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Tropical Storm Watch Issued for Much of Southern New England Ahead of Jose

The wind field is expanding and the forecast track is slightly farther west

The threat for a least SOME impacts from Hurricane Jose, currently a category 1 hurricane - is increasing. The wind field is expanding and the forecast track is slightly farther west. It appears this could also be a fairly long duration event.

As of Sunday evening, Jose was approximately 335 miles southeast of Cape Hatteras, North Carolina.

We’re starting to see a switch between a tropical cyclone and an extra tropical cyclone – that’s why the diameter of the wind field is expanding. Peak wind speeds will begin to degrees, but the 40 MPH+ winds could extend a couple hundred miles away from the center.

Clouds increase on Monday. There could be outer rain bands moving into the region by Monday afternoon. Tuesday, tropical storm conditions may develop during the evening throughout southern New England.

The most significant weather (winds and heavy rain) will occur between Tuesday night and Wednesday morning. Some of the forecast models show the tropical storm conditions persisting into Thursday.

A tropical storm watch was issued by the National Weather Service for several counties, including Nantucket, Barnstable, Southern and Eastern Plymouth, and Southern Bristol in Massachusetts.

Jose is expected to produce three to five inches of rainfall over southeast Massachusetts, including Cape Cod, Martha's Vineyard, and Nantucket. Between southeast New York and coastal Maine, the averages are estimated to be one to three inches of rain.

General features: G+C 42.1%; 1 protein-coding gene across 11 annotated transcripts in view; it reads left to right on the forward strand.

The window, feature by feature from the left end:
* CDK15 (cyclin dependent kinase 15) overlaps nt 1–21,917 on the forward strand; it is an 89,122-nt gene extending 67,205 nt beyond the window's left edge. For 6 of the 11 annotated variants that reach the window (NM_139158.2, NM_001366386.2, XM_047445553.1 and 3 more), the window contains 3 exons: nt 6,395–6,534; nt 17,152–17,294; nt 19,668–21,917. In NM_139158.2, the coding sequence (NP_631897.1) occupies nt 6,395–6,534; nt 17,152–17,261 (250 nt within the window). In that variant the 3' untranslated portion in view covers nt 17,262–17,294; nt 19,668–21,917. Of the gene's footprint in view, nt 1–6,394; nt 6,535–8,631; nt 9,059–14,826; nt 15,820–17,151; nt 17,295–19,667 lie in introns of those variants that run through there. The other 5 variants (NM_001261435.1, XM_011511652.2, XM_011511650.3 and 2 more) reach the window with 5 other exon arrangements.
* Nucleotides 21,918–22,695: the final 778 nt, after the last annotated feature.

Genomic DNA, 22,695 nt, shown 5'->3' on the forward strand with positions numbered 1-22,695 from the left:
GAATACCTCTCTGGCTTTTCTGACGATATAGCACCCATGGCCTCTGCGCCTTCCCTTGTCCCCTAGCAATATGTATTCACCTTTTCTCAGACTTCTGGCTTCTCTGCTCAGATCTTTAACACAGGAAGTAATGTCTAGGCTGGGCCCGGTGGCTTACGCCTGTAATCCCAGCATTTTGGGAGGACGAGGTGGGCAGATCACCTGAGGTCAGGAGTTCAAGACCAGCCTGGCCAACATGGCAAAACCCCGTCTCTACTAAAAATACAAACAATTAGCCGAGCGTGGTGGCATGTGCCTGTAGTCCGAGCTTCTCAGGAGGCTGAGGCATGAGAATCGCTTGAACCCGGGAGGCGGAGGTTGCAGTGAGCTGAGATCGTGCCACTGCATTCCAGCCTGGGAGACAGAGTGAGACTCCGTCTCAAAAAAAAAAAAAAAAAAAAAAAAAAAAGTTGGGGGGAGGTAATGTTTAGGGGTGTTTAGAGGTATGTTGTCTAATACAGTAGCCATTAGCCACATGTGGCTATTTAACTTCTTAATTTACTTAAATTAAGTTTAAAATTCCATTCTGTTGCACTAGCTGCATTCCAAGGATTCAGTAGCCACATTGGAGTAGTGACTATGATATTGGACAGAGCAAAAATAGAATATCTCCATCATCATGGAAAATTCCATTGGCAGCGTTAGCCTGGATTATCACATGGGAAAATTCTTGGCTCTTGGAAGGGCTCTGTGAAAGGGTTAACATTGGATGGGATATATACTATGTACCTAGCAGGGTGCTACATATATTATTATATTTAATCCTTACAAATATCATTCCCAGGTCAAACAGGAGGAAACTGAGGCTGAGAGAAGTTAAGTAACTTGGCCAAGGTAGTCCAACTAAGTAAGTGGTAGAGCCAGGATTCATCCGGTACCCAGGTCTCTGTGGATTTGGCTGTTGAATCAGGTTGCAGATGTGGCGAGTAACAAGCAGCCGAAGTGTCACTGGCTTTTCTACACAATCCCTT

Isolated flooding and flash flooding are possibilities, as are downed trees, branches, and power lines.

Wind gusts of 40 to 60 miles per hour could hit parts of Massachusetts, and 30 to 40 miles per hour are to be expected in the Boston to Providence corridor.

On Cape Cod's Lighthouse Beach in Chatham, Massachusetts, people prepared for the coming storm.

"All the patio furniture has been put into the basement," said Herb Arico, a Connecticut man staying with family during Jose. "Everything has been locked up. It's very secure. I think [my family] has storm windows or hurricane windows and things of that kind."

A second man said that, as a result of storms and other forms of erosion, a sandbar he used to be able to drive over off of Lighthouse Beach is no longer accessible for vehicles.

When Jose comes, that sandbar - and other features on Cape Cod - could be further altered.

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